Police Reports and Vehicle Accidents

If you’re involved in a vehicle accident in Kentucky that has caused injuries to you, your passengers or others, your head will be spinning. You need to contact the police so they can control the scene, get medical attention for those who need it and start investigating the accident. Though police reports normally can’t be used as evidence in these cases, they can be very helpful in indicating what needs to be investigated and as a basis to start settlement negotiations.

As part of their investigation the police will fill out a report of what happened. The officer serves as a neutral (if not always mistake-free) third party reporting on the accident as he or she observes the scene, which can serve as an important piece of your personal injury case. Though a personal injury case can proceed without a police report, it’s better to have one, and it should include the following:

  • Contact information for the other driver
  • Insurance information
  • The date and time of the accident
  • Names of possible witnesses and their contact information
  • Weather, lighting or road conditions that may have contributed to the accident
  • Whether one or both drivers were issued tickets
  • Whether there were skid marks or other physical evidence concerning the collision
  • A diagram of the accident
  • The officer’s observations of the scene.

The officer may or may not include in the report his or her opinions or conclusions about who is responsible for the accident. However the officer creating the report could be a valuable witness in the case. He or she may be called to testify and explain what the report shows and give his or her personal impressions of what happened.

If a police report has been done concerning your accident, you should request a copy of it. That can be done by calling whichever law enforcement agency responded to the scene.

If you disagree with something stated in the report and you believe there are factual inaccuracies, you may be able to get the report changed or amended. If you dispute the investigating officer’s findings or disagree with a statement from a witness or other driver, you probably can’t get that information altered. You could ask the law enforcement agency if you can provide your own statement and have it added to the report. There is no guarantee that they will agree with your request.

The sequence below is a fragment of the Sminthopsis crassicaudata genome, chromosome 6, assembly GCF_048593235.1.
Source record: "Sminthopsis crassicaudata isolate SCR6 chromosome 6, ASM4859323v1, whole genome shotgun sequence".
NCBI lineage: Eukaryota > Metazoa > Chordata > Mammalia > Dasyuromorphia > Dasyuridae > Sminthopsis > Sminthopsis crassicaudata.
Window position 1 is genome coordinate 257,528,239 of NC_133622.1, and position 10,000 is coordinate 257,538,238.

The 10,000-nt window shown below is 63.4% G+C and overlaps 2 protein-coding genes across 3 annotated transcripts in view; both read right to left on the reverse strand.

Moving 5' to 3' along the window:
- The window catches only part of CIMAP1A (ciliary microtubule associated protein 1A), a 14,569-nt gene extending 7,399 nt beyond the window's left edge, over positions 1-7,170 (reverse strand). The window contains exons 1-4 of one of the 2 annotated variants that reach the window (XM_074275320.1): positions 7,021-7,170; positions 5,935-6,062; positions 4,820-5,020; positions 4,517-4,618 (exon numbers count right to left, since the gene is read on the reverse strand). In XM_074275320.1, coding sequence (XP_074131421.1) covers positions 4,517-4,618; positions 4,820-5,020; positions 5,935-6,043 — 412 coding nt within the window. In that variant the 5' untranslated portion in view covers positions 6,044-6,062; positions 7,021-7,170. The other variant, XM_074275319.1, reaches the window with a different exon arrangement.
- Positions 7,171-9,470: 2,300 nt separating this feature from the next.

The vast majority of car accident lawsuits settle before a trial is concluded in the case. Police records can be very valuable in settlement negotiations.

  • The report will be the basis of our investigation into your case. We will also gather your medical reports, any other relevant police records and other evidence and draft a demand letter.
  • It summarizes the facts of the case, the applicable laws, describes each injury and how the injury impacts our client and demands compensation for those injuries.
  • If a police report indicates that the other driver or party was at fault or was issued a ticket or citation, this information may be used as leverage to help us reach a favorable settlement for you.

If you have an accident and call 911, there is no guarantee an officer will come to the scene. If the accident occurred during extreme weather or during a holiday when traffic is heavy and there are multiple accidents happening at about the same time, you may get a very delayed response or no response at all. An officer may come only if there is an injury or significant vehicle damage.

If that’s the case, as best you can, acting professionally and in no way antagonizing the other driver (as negligent as he or she may be), do what you can to do your own on-the-spot investigation. Exchange insurance and contact information. Take photos and videos of the scene. If there are witnesses or people on the scene, try to get their names and contact information.

Our investigations into our clients’ accidents are the foundations of their lawsuits.

Those investigations start with the police reports (or, if there isn’t one, we can use information obtained by our clients at the scene). They are very important documents; ultimately, however, if the case goes to trial it’s up to a jury, not the investigating officer, to decide who is responsible for the harm done in an accident.

If you or a loved one has been injured in Kentucky in an accident caused by a driver acting negligently, call the Julie Butcher Law Office at 859-233-3641 or fill out our contact form to talk about your case and your legal options.